Editorial: NDP to Play Key Role

Published June 30th 2004 in Toronto Star
Throughout the election campaign, New Democratic Party leader Jack Layton tirelessly crisscrossed the country, urging voters to give him the support he needed to play a central role in the next Parliament.

As the early returns came in Monday, it appeared Canadians had given Layton even more than he asked for — the balance of power in Parliament, ensuring him a great deal of clout over Prime Minister Paul Martin's minority Liberal government.

And so when he took to the podium later that evening to address his supporters, Layton told them how the NDP would hold Martin's feet to the fire to deliver on his promises.

But then he went further, hinting that the Liberals would have to pay a hefty price in return for his support.

Echoing his recent threat to make a national referendum on a controversial new voting system the Number 1 condition for his support of a Liberal minority, Layton said, "We will see how interesting Paul Martin finds the idea of proportional representation."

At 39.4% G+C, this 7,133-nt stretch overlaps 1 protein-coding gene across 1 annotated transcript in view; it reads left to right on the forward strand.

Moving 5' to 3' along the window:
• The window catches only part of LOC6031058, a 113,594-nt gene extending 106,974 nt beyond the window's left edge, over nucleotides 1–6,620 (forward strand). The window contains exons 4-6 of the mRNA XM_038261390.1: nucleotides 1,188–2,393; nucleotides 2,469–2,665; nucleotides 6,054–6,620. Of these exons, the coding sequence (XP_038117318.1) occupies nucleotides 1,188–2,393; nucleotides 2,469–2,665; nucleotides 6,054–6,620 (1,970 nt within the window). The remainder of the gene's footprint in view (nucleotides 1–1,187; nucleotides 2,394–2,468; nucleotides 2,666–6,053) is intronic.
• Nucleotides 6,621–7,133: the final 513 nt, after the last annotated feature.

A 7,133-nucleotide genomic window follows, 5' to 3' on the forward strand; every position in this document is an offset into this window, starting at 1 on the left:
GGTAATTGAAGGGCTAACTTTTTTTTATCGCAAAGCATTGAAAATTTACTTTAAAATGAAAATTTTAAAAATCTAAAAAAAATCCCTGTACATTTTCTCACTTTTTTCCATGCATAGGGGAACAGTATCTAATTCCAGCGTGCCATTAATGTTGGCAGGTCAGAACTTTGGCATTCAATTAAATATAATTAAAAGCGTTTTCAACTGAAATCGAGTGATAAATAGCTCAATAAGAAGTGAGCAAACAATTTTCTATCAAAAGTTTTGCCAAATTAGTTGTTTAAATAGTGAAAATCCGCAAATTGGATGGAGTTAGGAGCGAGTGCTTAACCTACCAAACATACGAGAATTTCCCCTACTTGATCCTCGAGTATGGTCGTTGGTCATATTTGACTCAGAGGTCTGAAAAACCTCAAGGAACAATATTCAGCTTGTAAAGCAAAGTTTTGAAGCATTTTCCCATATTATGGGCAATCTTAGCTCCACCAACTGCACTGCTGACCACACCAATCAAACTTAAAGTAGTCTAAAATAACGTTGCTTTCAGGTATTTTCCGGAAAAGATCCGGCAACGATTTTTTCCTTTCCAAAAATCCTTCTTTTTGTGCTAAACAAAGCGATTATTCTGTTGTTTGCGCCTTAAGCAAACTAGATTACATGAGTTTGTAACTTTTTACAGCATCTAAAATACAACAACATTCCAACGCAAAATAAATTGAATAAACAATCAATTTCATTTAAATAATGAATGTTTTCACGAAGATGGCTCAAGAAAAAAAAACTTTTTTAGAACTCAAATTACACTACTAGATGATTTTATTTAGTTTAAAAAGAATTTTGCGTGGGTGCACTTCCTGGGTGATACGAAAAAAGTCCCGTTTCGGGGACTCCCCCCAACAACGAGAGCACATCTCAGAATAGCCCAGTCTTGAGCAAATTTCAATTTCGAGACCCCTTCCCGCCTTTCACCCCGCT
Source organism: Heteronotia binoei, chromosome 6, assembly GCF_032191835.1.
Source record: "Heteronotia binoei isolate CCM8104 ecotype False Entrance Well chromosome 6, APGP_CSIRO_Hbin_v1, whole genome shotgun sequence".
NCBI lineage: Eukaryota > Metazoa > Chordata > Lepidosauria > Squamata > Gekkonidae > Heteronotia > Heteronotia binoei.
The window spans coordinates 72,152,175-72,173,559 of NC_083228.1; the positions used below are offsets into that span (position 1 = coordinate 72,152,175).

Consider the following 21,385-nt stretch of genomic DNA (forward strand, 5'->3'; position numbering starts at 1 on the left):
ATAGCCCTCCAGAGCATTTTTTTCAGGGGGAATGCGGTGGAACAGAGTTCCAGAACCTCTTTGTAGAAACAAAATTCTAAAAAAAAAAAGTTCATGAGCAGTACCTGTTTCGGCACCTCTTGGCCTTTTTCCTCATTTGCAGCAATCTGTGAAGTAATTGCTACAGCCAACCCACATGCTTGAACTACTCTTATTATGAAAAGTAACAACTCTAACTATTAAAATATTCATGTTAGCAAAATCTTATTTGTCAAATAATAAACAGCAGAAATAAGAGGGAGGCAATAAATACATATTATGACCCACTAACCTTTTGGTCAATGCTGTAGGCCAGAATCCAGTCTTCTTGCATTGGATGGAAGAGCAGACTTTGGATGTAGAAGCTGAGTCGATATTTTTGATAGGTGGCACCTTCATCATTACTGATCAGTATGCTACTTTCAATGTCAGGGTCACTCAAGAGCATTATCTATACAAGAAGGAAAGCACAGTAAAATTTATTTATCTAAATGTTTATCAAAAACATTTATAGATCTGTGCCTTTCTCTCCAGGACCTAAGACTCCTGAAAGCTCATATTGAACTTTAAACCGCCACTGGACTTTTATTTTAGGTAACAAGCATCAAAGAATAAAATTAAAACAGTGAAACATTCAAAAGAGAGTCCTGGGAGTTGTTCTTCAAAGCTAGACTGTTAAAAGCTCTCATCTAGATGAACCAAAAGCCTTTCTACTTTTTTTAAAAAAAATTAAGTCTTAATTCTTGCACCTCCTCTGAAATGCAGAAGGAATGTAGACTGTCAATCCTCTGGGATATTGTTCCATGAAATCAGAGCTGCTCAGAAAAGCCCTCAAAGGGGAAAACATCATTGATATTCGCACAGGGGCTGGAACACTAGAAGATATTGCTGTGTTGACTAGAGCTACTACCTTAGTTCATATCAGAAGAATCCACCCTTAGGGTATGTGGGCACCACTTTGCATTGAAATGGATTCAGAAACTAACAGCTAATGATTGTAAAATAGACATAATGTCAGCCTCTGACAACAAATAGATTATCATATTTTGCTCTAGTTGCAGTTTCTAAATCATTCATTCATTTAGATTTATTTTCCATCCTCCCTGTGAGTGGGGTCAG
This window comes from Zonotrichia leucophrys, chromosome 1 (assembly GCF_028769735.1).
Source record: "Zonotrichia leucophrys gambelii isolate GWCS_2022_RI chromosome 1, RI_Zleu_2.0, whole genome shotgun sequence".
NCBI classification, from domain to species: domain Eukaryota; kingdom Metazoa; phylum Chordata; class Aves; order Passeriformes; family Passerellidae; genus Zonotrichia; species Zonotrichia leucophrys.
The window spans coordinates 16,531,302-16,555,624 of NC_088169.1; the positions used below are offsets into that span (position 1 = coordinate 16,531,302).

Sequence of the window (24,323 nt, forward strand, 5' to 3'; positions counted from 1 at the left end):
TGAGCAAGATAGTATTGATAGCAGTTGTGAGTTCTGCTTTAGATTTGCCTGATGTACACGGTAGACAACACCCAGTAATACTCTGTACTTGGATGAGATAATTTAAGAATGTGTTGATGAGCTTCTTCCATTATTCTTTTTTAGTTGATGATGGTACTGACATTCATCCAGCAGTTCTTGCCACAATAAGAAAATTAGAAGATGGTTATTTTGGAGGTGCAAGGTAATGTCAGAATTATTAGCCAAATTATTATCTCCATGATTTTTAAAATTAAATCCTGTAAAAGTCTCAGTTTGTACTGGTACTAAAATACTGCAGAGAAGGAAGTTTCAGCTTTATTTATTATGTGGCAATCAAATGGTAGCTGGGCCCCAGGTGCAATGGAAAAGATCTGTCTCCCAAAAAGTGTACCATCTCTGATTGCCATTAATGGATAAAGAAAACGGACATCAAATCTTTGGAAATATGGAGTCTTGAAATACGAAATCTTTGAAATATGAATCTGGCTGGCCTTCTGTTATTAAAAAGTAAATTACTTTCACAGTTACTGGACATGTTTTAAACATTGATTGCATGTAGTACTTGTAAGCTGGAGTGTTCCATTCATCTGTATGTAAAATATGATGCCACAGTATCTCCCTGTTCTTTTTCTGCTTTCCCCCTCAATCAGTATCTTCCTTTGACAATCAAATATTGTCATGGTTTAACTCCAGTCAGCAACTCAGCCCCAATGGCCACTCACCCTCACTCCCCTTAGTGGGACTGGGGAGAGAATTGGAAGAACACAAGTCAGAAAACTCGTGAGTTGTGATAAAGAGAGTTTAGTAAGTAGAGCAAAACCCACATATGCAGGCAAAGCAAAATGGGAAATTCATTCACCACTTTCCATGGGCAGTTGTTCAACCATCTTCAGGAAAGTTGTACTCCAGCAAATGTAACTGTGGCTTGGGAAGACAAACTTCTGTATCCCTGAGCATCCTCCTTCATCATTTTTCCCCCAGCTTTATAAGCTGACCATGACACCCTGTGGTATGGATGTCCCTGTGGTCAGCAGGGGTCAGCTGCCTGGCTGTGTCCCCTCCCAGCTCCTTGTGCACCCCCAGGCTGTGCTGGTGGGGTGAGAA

That's a strange condition from a leader who campaigned on the urgent needs of Canadians because it would put the long-term interests of the New Democratic Party ahead of the people's immediate needs.

As it turns out, the degree of control Layton thought he had evaporated when all the votes were counted.

The final tally showed the NDP to be one seat short of the number needed for Layton to sell the Liberals a guarantee that he would prop them up in power in exchange for a commitment to pursue some kind of proportional representation.

Still, the NDP, which raised its seats by only five, will play a crucial role in the next Parliament. It's the only natural policy ally for the Liberals.

Although Canadians would undoubtedly have taken some comfort from the guaranteed stability of a Liberal-NDP deal, they are probably better off with Layton in a strong and uncompromised position to hold Martin to account.

The public should have every confidence that they will see a new deal for cities, major improvements in health care, a significant investment in affordable housing, a national child care program, and progress on global warming in the next Parliament. That's because logic and necessity both now dictate that Layton channel his energies into pushing Martin hard on all of these fronts.

Yesterday, Layton showed he clearly understood both the potential and the limitations of his situation. Instead of making self-serving demands, he pledged to play a "constructive, positive and innovative" role in working with Martin and the other parties in ensuring a productive Parliament.